Can Obama and Congress forge a new highway bill?

As Congress and the Obama administration line up for GOP control of both houses, the transportation industry is waiting to see if a new long-term Highway Bill is in the cards.

The latest extension of highway funding runs out on May 31, 2015 and U.S. Secretary of Transportation Anthony Foxx said the nation cannot afford another stop-gap measure.

Foxx said the country is under investing in infrastructure. Foxx’s message to Congress is “think big.”

The U.S. is expected to add another 100 million people over the next 35 years and will need to double freight capacity. “If folks knew that and understood the implications of it, there’s no way on earth we’d be patching ourselves together for months at a time,” Foxx said.

Foxx pointed to reports that the state of Tennessee may pull back $400 million in highway projects because of a lack of certainty about future highway spending. “This is exactly the type of problem I’ve been warning against pretty much since I came into the department. We are on the precipice of going backwards in terms of keeping up our infrastructure and preparing the country for the 21st century.”

Foxx said the result in Tennessee is 12 projects delayed, hundreds of jobs lost. “Congestion unalleviated. Economic opportunity foreclosed. Safer roads still a dream, not a reality,” he said. “The country really needs a strong investment plan.” It would take an estimated $6.5 billion to keep highway projects afloat and construction workers employed until the 2015 fiscal year ends Sept. 30. But it would take about $100 billion in additional revenue to fund a six-year transportation bill the industry believes is necessary.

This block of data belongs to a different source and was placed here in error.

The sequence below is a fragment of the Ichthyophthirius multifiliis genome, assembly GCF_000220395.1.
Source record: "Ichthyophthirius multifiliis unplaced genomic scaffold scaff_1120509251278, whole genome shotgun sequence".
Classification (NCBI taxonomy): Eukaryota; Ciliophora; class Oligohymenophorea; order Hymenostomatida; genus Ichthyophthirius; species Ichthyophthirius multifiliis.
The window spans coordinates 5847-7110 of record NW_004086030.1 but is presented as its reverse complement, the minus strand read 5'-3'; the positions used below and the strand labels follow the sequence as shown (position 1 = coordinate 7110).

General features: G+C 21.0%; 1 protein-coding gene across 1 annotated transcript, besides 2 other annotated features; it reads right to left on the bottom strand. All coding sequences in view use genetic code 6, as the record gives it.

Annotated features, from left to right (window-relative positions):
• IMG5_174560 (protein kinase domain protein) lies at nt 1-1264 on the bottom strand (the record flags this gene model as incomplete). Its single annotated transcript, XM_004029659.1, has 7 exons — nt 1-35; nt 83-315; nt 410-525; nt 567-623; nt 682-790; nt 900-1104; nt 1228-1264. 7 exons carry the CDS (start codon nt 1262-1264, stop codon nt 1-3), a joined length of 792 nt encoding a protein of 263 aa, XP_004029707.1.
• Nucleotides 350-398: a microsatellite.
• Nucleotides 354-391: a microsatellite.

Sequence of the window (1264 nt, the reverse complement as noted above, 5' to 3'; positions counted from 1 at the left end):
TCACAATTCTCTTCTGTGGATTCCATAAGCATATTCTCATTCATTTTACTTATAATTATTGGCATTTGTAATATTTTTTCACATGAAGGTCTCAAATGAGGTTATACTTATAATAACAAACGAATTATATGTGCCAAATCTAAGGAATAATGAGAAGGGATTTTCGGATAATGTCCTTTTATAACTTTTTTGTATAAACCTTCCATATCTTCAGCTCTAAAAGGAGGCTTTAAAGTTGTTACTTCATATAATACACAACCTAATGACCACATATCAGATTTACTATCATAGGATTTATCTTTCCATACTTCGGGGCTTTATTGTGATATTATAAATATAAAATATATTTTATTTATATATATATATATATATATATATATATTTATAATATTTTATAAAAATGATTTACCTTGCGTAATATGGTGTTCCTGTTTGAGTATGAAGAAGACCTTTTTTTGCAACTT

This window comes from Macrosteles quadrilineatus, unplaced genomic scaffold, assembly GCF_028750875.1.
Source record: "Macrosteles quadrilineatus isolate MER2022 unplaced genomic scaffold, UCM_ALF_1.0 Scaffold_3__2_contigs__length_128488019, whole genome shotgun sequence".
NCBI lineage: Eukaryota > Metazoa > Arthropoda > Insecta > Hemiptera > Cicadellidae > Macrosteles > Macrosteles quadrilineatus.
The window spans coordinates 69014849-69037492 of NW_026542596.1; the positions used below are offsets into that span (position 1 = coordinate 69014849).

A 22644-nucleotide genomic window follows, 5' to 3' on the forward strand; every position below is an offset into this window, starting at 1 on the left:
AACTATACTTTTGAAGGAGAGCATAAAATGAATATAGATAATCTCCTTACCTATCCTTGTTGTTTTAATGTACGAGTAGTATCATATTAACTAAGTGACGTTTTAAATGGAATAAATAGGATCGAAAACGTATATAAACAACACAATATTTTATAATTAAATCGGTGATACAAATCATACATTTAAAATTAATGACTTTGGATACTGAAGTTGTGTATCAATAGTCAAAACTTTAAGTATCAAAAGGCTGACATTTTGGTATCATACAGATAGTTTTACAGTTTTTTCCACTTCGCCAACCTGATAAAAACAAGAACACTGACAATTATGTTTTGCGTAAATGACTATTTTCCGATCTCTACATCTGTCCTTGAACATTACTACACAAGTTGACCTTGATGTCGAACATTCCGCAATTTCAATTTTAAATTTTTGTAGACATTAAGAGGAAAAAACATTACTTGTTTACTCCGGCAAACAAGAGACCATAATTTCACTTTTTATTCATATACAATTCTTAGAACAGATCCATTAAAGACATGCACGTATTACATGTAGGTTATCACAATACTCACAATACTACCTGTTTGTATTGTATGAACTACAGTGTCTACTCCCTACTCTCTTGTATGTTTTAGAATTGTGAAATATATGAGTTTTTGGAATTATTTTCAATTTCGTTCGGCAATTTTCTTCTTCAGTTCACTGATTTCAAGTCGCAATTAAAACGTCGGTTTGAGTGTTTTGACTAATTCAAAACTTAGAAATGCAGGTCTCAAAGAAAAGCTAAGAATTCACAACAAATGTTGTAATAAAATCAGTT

“Republicans in both houses are looking for something to show they can govern, and passing a major infrastructure bill, such as the surface transportation bill, is clearly a way to do that,” said John Schmidt, a former Justice Department lawyer who now consults on private investment in public infrastructure.

Transportation committees in the House and the Senate will work to craft a transportation policy bill, however, it will ultimately fall to the finance committees to come up with the a funding source for a new bill.

“I don’t know if the election has changed things that dramatically on the funding side, the revenue side,” said Jim Tymon of the American Association of State Highway and Transportation Officials (AASHTO). “I don’t think it provided a clear path forward, either.”

Given that a new Congress takes time to get organized, Tymon said that unless House Speaker John Boehner, R-Ohio, and incoming Senate Majority Leader Mitch McConnell, R-Ky., agree to make a transportation bill a top priority, “it’s going to be tough for them to meet this end-of-May deadline.”

“If they were just dealing with policy, this is definitely an area where Congress and the administration could cut a deal in the first five months of the year,” Tymon said. “But the $100 billion question is: how do they pay for it?”

Political Washington has been dodging the question ever since the gradual decline of gas tax revenue was forecast years ago.

An analysis of revenue-raising options produced by AASHTO shows why — every option has its enemies, and virtually all of them would hit taxpayers in the pocketbook.

The most viable way to raise a big chunk of transportation money this year would be to increase the tax on gas and diesel fuel. Bumping up diesel by 15 cents a gallon and gas by 10 cents would raise an estimated $120 billion to fund a six-year bill.

The Center for American Progress says there are 117,000 active highway and public transportation projects and 700,000 workers relying on funding from the Highway Trust Fund. Since 2008, Congress has added $65 billion in general tax revenue to fix roads and highways to make up shortfalls. The fund is now running about $15 billion short per year on funds over what it raises in gas tax revenue.

Foxx, a former Charlotte, North Carolina mayor, has been to 40 states since taking office in July 2013 and says there is a common refrain from the people he meets. “Not only do they not have the money to get the projects done, but they also have no sense of where the federal government is going to be over the long term,” Foxx said. “We’re going to need local communities and states explaining in excruciating detail — not only what’s happening to the system —but frankly what needs to happen.”